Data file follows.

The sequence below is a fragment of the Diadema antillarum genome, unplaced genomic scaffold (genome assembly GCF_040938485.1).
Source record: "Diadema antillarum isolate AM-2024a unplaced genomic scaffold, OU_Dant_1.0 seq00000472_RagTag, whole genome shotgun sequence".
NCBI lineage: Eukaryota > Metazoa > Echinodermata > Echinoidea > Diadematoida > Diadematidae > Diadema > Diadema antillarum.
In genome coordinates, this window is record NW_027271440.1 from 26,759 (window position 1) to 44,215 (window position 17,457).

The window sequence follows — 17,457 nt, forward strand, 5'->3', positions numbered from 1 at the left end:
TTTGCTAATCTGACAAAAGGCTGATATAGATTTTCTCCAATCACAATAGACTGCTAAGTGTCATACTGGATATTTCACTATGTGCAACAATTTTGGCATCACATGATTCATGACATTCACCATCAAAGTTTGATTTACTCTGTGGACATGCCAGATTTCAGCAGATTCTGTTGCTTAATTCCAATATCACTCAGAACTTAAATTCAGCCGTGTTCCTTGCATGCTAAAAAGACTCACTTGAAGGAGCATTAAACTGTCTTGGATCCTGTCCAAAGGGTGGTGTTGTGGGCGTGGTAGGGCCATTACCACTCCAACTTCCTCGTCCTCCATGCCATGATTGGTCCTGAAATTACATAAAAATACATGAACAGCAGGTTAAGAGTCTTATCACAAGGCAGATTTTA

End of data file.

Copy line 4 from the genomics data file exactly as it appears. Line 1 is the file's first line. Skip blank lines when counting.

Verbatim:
In genome coordinates, this window is record NW_027271440.1 from 26,759 (window position 1) to 44,215 (window position 17,457).